Apple has responded to Bendgate, a controversy surrounding the now-widespread belief that iPhone 6 Plus smartphones will bend out of shape with normal use.
In an official statement to Pocket-lint, Apple has suggested the entire situation is overblown and not at all a legitimate concern that customers should worry about: "With normal use a bend in iPhone is extremely rare and through our first six days of sale, a total of nine customers have contacted Apple with a bent iPhone 6 Plus."
The company went on to describe how both iPhone 6s were designed, engineered, and made to be both "beautiful and sturdy". In fact, according to Apple, the new smartphones feature a precision engineered unibody enclosure constructed from machining a custom grade of 6000 series anodized aluminium.
The aluminium is actually tempered for extra strength and works with stainless steel and titanium inserts to reinforce high stress locations. Apple also described the iPhone 6 Plus' screen as "the strongest glass" in the smartphone industry and said it carefully chose high-qualty materials for their strength and durability.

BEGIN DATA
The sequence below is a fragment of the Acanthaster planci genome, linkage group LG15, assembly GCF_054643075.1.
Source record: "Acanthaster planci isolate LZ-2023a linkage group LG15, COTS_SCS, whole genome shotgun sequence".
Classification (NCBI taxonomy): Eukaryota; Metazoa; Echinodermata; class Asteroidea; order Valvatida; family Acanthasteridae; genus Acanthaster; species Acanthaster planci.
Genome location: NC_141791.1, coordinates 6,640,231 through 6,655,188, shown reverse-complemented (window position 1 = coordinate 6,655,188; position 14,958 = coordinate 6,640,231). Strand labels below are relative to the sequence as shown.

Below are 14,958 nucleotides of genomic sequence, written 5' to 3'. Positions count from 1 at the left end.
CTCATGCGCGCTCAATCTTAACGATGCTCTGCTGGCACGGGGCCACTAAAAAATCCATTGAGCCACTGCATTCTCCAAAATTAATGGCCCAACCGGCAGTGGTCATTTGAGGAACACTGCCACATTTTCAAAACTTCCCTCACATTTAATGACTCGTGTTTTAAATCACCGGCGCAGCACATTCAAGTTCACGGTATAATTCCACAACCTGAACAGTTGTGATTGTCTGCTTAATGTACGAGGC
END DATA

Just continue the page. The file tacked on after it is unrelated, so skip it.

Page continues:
"We also perform rigorous tests throughout the entire development cycle including 3-point bending, pressure point cycling, sit, torsion, and user studies," Apple added in its statement. "iPhone 6 and iPhone 6 Plus meet or exceed all of our high quality standards to endure everyday, real life use."
In other words, Apple wants you and all your friends to know that the iPhone 6 Plus probably won't bend if you put it in your pocket or carry it around from day to day. And if it does bend, as with any Apple product, you should contact Apple.
It's worth mentioning that one of the most popular videos from yesterday, which reportedly showed an iPhone 6 Plus bending with little pressure applied, appears to be edited in a way that might reveal the video is a fake.
Notice the video shows the iPhone 6 Plus drastically bending at 1:40 minutes, and the time on the phone at that point displays 2:26 PM. The man in the video then proceeds to explain around 2:35 minutes into the video that he just finished bending the phone with his thumbs.
But there's one problem with that version of events: The iPhone 6 Plus he supposedly "just" bent displays the time 1:59 PM around 2:45 minutes into the video, roughly 27 minutes before the smartphone is shown succumbing to little pressure.
So, what do you think: fake or not? And is Bendgate not really an issue, as Apple indicated?